Tampering with evidence
Tampering with evidence, or evidence tampering, is an act in which a person alters, conceals, falsifies, or destroys evidence with the intent to interfere with an investigation (usually) by a law-enforcement, governmental, or regulatory authority. It is a criminal offense in many jurisdictions.
Tampering with evidence is closely related to the legal issue of spoliation of evidence, which is usually the civil law or due process version of the same concept (but may itself be a crime). Tampering with evidence is also closely related to obstruction of justice and perverting the course of justice, and these two kinds of crimes are often charged together. The goal of tampering with evidence is usually to cover up a crime.
By law enforcementEdit
When police confiscate and destroy a citizen's photographs or recordings of officers' misconduct, the police's act of destroying the evidence may be prosecuted as an act of evidence tampering, if the recordings being destroyed are potential evidence in a criminal or regulatory investigation of the officers themselves. In a notable case in Nebraska, officers were charged with the felony charge of evidence tampering, as well as misdemeanor obstruction and theft, when they committed brutality and forcibly stole and destroyed the recordings, which was exposed due to a third party's recording. On the other hand, when police departments lose exonerating evidence that would create reasonable doubt for defendants in the cases they prosecute, such as dashboard-camera footage from patrol cars, it may be regarded as spoliation of evidence, potentially justifying motions to dismiss and/or mistrials. Police's loss of evidence such as footage may be considered as both spoliation and tampering, if it both exonerates the defendant and proves police misconduct. Spoliation of exonerating evidence in criminal cases may also constitute prosecutorial misconduct if the prosecutor is complicit in doing so.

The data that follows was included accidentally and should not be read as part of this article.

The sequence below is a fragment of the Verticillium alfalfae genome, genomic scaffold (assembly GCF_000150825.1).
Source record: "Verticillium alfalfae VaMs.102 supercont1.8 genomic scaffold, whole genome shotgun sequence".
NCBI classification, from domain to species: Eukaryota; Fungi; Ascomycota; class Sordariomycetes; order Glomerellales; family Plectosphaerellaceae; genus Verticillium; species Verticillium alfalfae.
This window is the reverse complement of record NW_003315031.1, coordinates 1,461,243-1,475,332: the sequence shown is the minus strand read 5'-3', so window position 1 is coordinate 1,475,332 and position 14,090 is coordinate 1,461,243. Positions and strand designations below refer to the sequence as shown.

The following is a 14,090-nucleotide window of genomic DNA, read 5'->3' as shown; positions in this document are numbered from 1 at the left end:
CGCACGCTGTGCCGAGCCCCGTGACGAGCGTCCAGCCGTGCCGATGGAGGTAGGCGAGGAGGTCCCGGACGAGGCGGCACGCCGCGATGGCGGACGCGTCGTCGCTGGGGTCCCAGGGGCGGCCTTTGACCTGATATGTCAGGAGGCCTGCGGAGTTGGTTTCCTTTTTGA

- Sanchirico, Chris W. (February 2004). "Evidence Tampering". Duke Law Journal. 53 (4): 1215. Retrieved 21 July 2017.
- "Know Your Rights: Protesters and Photographers". ACLU. Retrieved 21 July 2017.
- Stanley, Jay (8 Jan 2014). "Hidden Third Cameraman Proves Crucial in Nebraska Photographer-Abuse Case". ACLU. Retrieved 21 July 2017.
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